Pioneering discoveries on molecular motors

The room was packed with a standing-room-only crowd. The year was 1963, and the setting was Woods Hole, Massachusetts, renowned for its summer classes in biology. James Spudich (BS, ‘63, chemistry) had just finished his bachelor’s degree at the University of Illinois, and he stood at the front of the room, wiping the blackboard in preparation for the next speaker—U of I biochemist Woody Hastings.

But as Hastings stepped up to the lectern, the professor suddenly threw a curve ball to the crowd. He introduced his young student, Spudich, who strolled up to the podium and began giving the lecture, in Hasting’s place, to the shocked audience.

“Nobody was expecting it,” Spudich recalled. Only he and Hastings knew the secret, and the crowd responded enthusiastically.

Spudich has also gone on to become one of the most respected biochemists in the world. He credits his two years in Hastings’ lab at U of I and two summers in Woods Hole, where Hastings headed the physiology course, as the sparks that sent him from chemistry to biochemistry.

Spudich has made his mark with pioneering discoveries on molecular motors—the tiny powerhouses responsible for movement at the cellular level. For this research, he has won a 2016 Alumni Achievement Award—one in a long line of honors. He also won the prestigious Albert Lasker Basic Medical Research Award in 2012, an impressive honor as evidenced by the fact that almost half the Lasker awardees subsequently won a Nobel Prize.

His two years in Woody Hasting’s U of I laboratory was the first turning point in his career, followed by superb training in biochemistry and genetics at Stanford. Another turning point came during postdoctoral research in structural biology at Cambridge University in England. He worked with Hugh Huxley on muscle

research from 1969 to 1971, setting him on the path of studying molecular motors.

Molecular motors are like microscopic automobiles, running along tracks in our cells and burning fuel called ATP. In a human muscle, the motor is called myosin, and the track is called actin.

In his early research, Spudich and his colleagues purified out both myosin and actin and then coated microscope slides with the purified myosin molecules. Then, in 1986, Spudich and his PhD student, Steve Kron, proved that out of the 5,000 or so proteins in a cell, you only needed these two proteins—actin and myosin—to create movement that was the equivalent of a muscle contraction.

“This was a huge breakthrough because it simplified what you needed to understand about how that movement was occurring,” he said.

Today, scientists around the world who study molecular motors use the assay that he and his students developed from this research.

In another breakthrough, in 1994, Spudich’s team lowered a single actin filament onto a single myosin molecule, so they could watch what happens when one myosin molecule interacts with one actin. This helped open up a field of biology now called “single molecule biology.” To do this work, Spudich’s team built a laser trap with the help of Steve Chu, a Stanford physicist who won a Nobel Prize in 1997 for trapping atoms. (Chu also served as the Secretary of Energy from 2009 to 2013.)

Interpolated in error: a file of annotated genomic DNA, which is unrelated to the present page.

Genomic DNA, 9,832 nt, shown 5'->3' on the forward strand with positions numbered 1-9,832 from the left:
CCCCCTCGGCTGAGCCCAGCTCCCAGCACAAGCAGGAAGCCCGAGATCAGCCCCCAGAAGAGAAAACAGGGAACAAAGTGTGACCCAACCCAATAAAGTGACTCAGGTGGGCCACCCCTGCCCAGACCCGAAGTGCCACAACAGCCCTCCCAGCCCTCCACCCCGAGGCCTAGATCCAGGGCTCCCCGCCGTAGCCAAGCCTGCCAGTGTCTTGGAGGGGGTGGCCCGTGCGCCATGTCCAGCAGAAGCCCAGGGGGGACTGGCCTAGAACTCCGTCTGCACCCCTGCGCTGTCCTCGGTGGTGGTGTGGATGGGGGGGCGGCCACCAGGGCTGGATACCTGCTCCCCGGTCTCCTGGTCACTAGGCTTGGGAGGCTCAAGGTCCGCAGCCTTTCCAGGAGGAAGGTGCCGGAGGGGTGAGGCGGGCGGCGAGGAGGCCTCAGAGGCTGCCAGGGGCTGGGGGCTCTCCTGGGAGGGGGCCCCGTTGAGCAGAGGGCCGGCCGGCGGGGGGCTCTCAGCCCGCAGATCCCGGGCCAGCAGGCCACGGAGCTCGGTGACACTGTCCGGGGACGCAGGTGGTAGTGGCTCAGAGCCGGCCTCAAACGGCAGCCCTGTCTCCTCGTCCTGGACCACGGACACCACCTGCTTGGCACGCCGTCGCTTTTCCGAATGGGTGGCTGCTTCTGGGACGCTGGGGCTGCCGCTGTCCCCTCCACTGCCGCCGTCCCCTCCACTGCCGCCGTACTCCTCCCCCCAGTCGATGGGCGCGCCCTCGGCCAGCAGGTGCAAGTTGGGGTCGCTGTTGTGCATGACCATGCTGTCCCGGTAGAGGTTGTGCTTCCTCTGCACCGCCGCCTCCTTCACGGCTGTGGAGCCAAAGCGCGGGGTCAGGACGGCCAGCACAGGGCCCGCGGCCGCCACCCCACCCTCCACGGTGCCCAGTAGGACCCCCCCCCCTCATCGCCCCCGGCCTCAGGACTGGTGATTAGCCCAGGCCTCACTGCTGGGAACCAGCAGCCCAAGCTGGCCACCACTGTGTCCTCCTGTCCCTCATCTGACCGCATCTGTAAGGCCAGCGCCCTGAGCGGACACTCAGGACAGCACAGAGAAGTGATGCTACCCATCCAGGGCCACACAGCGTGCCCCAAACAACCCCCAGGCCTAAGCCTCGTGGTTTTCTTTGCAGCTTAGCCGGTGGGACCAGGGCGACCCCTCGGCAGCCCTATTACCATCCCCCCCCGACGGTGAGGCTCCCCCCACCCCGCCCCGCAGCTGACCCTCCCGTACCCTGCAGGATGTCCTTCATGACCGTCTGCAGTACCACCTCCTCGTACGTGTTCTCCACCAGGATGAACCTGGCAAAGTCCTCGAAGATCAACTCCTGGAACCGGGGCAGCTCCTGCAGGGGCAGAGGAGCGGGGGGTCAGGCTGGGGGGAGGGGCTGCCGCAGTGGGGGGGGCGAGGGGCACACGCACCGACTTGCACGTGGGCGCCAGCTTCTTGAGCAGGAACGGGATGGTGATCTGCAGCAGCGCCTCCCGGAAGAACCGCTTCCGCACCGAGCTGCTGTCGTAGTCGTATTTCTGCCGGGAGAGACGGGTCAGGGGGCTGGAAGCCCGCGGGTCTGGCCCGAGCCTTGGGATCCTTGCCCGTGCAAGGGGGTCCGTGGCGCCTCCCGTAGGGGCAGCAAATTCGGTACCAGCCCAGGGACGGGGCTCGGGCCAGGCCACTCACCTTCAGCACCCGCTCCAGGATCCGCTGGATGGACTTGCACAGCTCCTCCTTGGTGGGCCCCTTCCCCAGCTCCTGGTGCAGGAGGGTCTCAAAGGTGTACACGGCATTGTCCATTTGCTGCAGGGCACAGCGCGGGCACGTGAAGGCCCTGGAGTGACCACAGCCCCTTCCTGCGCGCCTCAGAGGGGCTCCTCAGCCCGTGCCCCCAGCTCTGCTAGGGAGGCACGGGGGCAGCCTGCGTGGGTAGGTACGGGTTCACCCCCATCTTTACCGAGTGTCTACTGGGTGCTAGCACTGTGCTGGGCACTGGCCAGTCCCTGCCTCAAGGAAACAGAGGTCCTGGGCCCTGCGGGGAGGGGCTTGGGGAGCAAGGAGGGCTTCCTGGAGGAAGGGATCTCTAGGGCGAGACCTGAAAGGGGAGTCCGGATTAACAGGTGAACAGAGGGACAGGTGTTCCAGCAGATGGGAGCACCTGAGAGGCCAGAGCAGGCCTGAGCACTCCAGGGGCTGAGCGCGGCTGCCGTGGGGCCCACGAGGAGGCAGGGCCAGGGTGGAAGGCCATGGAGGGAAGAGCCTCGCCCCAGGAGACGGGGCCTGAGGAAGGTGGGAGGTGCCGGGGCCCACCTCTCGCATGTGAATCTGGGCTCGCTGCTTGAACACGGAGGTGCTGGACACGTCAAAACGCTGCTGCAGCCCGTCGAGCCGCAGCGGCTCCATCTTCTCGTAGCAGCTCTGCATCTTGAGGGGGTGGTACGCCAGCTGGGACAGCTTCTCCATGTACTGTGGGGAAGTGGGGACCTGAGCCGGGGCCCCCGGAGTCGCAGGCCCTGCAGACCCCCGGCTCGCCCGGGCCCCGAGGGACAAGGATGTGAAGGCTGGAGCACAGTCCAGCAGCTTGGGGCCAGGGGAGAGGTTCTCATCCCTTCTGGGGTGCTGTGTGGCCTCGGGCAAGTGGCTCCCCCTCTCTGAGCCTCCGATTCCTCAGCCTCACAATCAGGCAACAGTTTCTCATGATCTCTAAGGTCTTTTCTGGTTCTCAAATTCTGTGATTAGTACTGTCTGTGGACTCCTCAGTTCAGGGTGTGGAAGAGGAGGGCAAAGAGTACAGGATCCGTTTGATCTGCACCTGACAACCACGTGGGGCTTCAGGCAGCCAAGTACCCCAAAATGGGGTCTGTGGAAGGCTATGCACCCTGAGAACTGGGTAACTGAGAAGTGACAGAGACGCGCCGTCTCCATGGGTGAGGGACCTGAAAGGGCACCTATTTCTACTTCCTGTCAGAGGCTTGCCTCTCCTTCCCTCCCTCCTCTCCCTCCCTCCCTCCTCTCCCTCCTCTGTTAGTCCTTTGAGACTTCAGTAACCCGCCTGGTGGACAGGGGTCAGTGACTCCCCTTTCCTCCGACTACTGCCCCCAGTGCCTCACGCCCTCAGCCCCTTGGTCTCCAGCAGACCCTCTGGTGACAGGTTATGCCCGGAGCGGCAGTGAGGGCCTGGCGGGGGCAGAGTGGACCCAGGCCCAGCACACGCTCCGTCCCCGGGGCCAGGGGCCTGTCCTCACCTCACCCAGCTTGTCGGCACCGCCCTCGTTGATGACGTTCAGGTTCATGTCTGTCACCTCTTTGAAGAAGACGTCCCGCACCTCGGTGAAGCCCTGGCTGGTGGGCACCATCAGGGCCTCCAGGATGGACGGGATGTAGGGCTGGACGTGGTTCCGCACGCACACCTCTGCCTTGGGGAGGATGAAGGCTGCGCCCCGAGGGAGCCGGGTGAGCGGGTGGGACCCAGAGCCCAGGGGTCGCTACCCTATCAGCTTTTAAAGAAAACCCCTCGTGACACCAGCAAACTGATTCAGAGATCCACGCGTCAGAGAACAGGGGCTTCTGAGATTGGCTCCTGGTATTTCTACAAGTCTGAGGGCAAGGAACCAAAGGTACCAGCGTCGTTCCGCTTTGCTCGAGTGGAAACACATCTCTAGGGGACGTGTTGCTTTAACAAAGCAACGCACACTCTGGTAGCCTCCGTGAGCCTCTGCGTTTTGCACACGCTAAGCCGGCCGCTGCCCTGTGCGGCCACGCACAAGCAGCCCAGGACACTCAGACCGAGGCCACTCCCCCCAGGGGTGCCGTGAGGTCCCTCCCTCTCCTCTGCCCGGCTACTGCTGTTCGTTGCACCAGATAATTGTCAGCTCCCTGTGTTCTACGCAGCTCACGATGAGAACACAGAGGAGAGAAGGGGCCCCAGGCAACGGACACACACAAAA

The collaboration between Spudich and Chu was unique. Spudich had his team work part of the time for a year or more in Chu’s physics lab, while Chu’s physics students spent some of their time for several years in Spudich’s lab learning biochemistry.

This student-swapping collaboration inspired Spudich and Chu to bring a new idea to Condoleezza Rice, the former Secretary of State who was then Stanford’s provost. They suggested to her the creation of a program that would bring together talent from physics, biology, chemistry, engineering, computational sciences, and the clinical sciences. They called it Bio-X. Spudich served as its first director from 1998 to 2001, and today over 600 faculty members across campus are part of the Bio-X program.

Spudich also started his first company in 1998, developing a drug that makes the healthy part of a damaged heart work harder so that overall heart function remains the same. A second drug aims to improve muscle function for patients with ALS, or Lou Gehrig’s disease. Both are in late stage clinical trials. Meanwhile, a second company, started in 2012, is developing a drug that slows down a racing heart in patients with a mutation that causes their heart muscle to overwork.

As for Spudich, he shows no signs of slowing down. But whenever he wants a break from this hectic pace, he goes to the air. He has been flying small planes for more than 40 years, and he even wrote a book on flying.

“You’re 1,000 feet above the ground and suddenly your whole perspective changes,” he said. “You realize there are all kinds of things going on down there, and it puts perspective on the things we spend all of our time worrying about. As Antoine de Saint-Exupéry expressed it, ‘I fly because it releases my mind from the tyranny of petty things.’”